High School Sports

Commentary | Spring football remains popular among area coaches

Spring football is about to wind down, raising the annual question: Should we continue this?

The answer often depends on where you live, what you coach and what sport you play.

In Florida, Texas, Alabama and Georgia, spring football is a way of life, a ritual. There are 12 other states, including California, that have what would be defined as spring practice.

Football hotbed states such as Ohio. Michigan and Pennsylvania don't have spring football practice. Ohio State head football coach Urban Meyer is pushing for it, but not making much headway.

The late Joe Paterno pushed for it when he was at Penn State as did former University of Pittsburgh head coach Dave Wannstedt. They failed in Pennsylvania.

Nearly all football coaches like spring football. A lot of those who coach other sports are not so fond of it.

In Florida, spring football is 20 days with 15 days of contact, including a spring game if the school chooses to do so, which nearly all do.

Some of the reasons football coaches give to continue the practice might be surprising because not all of it is about finding next season's starting quarterback.

"Is spring football necessary? No. Is it important? Yes," Lakewood Ranch head football coach Mic Koczersut says. "It gives the kids a better chance to get recruited, and it's good to have college coaches come to the high schools. In a lot of the other sports, recruiting through the high school has become almost obsolete."

Koczersut points out that in basketball and baseball, much of the recruiting is done through travel ball during the summer, when college coaches are available.

"You want the college coaches to work through the high school coach because they care about the kids and know them well and their academic situation," Koczersut says.

Though he is an advocate of spring practice, Koczersut says he would be OK without the spring game.

"After going through 20 days of practices, you know your players. The spring game is more of a reward for the players, but I am concerned about someone getting hurt," he said.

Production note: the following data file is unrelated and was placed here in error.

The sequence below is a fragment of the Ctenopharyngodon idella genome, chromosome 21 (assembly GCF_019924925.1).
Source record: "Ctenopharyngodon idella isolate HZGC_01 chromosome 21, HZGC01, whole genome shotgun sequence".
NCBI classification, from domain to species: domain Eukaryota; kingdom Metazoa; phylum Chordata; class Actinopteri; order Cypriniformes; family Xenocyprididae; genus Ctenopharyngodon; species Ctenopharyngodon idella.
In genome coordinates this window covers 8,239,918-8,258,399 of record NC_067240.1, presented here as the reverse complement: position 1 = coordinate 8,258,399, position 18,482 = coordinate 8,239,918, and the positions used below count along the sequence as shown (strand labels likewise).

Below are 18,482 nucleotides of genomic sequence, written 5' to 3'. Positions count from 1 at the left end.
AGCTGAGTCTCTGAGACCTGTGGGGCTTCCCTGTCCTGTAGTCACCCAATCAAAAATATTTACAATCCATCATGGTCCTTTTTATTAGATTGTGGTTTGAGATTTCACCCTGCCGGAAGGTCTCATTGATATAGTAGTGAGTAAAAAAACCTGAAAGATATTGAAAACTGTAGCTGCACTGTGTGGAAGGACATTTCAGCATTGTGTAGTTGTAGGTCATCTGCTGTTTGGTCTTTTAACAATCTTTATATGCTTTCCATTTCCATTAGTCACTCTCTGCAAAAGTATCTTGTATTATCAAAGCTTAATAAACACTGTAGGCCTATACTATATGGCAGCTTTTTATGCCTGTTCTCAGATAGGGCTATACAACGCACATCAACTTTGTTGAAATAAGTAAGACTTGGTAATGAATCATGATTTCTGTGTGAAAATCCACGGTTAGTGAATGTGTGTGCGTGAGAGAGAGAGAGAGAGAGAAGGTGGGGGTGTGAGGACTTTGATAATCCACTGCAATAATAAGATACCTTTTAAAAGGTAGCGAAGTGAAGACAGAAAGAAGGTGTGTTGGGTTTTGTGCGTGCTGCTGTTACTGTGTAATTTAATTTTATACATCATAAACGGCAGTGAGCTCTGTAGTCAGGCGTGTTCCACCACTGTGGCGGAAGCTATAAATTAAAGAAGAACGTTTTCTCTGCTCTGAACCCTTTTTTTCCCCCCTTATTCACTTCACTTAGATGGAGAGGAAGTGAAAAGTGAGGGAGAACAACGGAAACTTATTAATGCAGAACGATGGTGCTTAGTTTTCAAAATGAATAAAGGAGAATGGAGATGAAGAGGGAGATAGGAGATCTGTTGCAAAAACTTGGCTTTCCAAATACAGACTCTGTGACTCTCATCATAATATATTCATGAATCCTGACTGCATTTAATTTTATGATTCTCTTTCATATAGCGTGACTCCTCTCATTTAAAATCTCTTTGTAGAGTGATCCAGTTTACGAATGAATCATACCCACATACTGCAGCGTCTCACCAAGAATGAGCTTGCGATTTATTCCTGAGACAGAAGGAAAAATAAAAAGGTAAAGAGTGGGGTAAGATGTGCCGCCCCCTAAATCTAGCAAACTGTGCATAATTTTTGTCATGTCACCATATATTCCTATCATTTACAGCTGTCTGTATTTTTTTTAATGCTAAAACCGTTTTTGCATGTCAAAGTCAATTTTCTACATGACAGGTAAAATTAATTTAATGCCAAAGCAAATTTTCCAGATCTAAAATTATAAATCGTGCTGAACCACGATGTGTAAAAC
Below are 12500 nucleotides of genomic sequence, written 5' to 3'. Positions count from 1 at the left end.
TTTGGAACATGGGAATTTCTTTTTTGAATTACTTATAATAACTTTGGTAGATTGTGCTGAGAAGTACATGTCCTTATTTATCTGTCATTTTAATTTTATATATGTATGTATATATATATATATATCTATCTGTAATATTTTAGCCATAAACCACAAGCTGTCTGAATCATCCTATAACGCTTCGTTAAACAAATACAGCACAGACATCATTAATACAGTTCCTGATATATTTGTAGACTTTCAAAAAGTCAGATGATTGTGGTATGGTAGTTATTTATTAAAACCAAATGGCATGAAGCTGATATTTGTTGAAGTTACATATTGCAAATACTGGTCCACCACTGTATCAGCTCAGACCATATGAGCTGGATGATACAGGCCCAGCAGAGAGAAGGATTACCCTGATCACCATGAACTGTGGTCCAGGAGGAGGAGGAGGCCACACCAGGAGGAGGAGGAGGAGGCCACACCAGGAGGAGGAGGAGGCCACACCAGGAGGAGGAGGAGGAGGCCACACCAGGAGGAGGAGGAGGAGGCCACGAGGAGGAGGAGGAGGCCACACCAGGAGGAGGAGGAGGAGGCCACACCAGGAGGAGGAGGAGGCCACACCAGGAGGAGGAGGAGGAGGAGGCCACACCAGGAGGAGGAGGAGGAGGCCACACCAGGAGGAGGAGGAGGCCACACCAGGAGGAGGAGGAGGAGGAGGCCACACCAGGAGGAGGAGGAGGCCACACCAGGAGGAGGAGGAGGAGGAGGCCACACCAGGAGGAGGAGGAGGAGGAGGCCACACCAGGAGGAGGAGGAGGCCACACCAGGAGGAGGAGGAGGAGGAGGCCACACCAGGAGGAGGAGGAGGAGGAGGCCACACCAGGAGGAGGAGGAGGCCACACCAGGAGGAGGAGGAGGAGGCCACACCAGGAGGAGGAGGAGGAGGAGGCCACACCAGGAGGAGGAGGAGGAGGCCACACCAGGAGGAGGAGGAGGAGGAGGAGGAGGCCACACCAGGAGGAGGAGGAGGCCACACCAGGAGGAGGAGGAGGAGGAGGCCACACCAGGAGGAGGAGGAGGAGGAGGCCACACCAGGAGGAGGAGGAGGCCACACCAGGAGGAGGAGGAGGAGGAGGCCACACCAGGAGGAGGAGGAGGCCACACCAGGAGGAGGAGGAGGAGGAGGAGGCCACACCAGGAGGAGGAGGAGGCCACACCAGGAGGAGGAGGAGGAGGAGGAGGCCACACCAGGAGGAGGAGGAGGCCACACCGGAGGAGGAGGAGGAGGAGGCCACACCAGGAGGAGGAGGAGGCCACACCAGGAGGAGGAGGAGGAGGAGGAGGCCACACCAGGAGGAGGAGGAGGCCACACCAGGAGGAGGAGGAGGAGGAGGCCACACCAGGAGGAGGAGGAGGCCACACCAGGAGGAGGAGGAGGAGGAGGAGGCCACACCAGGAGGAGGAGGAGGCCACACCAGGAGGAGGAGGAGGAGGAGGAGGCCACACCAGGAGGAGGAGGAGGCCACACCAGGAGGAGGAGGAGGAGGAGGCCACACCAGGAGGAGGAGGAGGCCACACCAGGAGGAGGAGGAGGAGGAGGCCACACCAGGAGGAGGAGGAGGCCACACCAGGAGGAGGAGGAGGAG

If there is one thing football coaches agree on, it's that evaluating players without the pressure of preparing for a game is a great benefit.

It has been particularly helpful this spring with Manatee, Southeast, Lakewood Ranch and Bayshore looking for a new quarterback.

Manatee head football coach John Booth took over his program last July. This was his first spring season, and he said it was important to help his team establish an identity and evaluate players.

"We are trying to establish an identity of what our team is going to be like and to identify toughness. It's been hot, and that's tough," Booth said during the spring. "We want to figure out how we can muscle through practice and what this group is going to be like. As a staff, we identify our depth chart and get some positions settled. We lost a couple of kids who were three-year starters and do we have guys who can fill those positions."

Being able to conclude spring sports before the start of spring football keeps the critics at bay. Thanks to the weather, Florida baseball and track practices start Jan. 19, and the first baseball game can be played Feb. 9th, impossible in Ohio, Michigan and Pennsylvania.

Alan Dell, Herald sports writer, can be reached at 941-745-7056. Follow him on Twitter @ADellSports.

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